The eminent jurist who wrote the opinion in the Flexner v. Farson Case, said in his address, "The Path of the Law," Harvard Law Review, volume X, 457: "The language of judicial decision is mainly the language of logic. And the logical method and form flatter that longing for certainty and for repose which is in every human mind. But certainty generally is illusion, and repose is not the destiny of man. Behind the logical form lies a judgment as to the relative worth and importance of competing legislative grounds, often an inarticulate and unconscious judgment, it is true, and yet the very root and nerve of the whole proceeding. You can give any conclusion a logical form. You always can imply a condition in a contract. But why do you imply it? It is because of some belief as to the practice of the community or of a class, or because of some opinion as to policy, or, in short, because of some attitude of yours upon a matter not capable of exact quantitative measurement, and therefore not capable of founding exact logical conclusions. Such matters really are battle grounds where the means do not exist for determinations that shall be good for all time, and where the decision can do no more than embody the preference of a given body in a given time and place. We do not realize how large a part of our law is open to reconsideration upon a slight change in the habit of the public mind."
Mr. Justice BRANDEIS in his dissenting opinion in State of Washington v. Dawson Co., 264 U.S. 219, 228, called attention to the fact that the United States Supreme Court in The Genesee Chief, 12 Howard 443, 456, overuled The Thomas Jefferson, 10 Wheaton 428, and The Steamboat Orleans v. Phoebus, 11 Pet. 175. Justice BRANDEIS, in commenting on this overruling said: "A doctrine declared by Mr. Justice STORY with the concurrence of Chief Justice MARSHALL and approved by Chancellor KENT was abandoned when found to be erroneous, although it had been acted on for 26 years."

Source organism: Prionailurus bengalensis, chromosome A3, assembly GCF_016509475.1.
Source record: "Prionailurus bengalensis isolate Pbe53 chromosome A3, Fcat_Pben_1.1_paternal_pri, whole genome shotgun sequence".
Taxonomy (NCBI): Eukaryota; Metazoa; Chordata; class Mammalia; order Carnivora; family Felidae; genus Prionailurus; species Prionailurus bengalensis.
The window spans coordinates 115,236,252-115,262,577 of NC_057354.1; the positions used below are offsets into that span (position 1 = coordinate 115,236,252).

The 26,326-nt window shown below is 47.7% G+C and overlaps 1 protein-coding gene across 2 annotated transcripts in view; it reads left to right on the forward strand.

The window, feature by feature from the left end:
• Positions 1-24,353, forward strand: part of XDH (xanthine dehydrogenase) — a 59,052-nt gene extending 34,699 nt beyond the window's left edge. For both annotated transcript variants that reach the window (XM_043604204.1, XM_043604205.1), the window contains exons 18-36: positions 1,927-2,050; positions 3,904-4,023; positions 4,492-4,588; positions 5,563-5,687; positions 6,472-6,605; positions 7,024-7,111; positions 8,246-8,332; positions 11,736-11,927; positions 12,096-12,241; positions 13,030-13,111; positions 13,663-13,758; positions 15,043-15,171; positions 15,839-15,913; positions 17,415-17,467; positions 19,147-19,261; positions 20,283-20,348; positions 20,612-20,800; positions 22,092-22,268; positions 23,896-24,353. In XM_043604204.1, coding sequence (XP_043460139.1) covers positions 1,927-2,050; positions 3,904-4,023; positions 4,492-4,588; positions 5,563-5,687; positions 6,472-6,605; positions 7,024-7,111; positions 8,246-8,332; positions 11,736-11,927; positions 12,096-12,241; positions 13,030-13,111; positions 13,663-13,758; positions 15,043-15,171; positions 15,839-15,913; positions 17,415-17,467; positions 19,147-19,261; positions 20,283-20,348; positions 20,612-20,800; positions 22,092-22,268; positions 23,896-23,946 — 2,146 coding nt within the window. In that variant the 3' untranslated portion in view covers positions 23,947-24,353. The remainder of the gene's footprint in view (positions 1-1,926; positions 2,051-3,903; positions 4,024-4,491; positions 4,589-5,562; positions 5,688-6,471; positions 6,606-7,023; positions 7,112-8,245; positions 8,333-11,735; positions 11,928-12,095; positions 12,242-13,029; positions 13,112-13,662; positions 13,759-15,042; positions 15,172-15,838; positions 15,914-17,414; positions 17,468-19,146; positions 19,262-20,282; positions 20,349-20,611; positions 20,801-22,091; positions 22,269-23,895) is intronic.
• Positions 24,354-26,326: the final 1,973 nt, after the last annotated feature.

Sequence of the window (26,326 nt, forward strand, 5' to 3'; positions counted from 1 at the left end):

Our affirmation of the judgment of the court below is based upon the fact indicated by the evidence and found by the court that "the cause of action arose out of a transaction of their [i. e., defendants'] business in Allegheny County." This decision is without prejudice to the defendants to renew their atack on the service should later proceedings show that the cause of action did not so arise.
Our conclusions are:
First, that the statutes attacked do not abridge the privileges or immunities of citizens of the United States. A citizen of another state has no cause to complain when Pennsylvania imposes the conditions it has imposed on his doing business here, and which are precisely like those imposed on its own citizens. If a resident of another part of Pennsylvania maintained an office and agent in Allegheny County, he could be sued in that county in actions in personam and he would have to respond to the process served on his agent, and defend a suit in that county though it might be hundreds of miles from his place of residence. A nonresident of Allegheny County who happens to reside, for example, in New York State has no more cause to complain of this statute than has a nonresident of Allegheny County who may reside in eastern Pennsylvania only a short distance from the New York State line.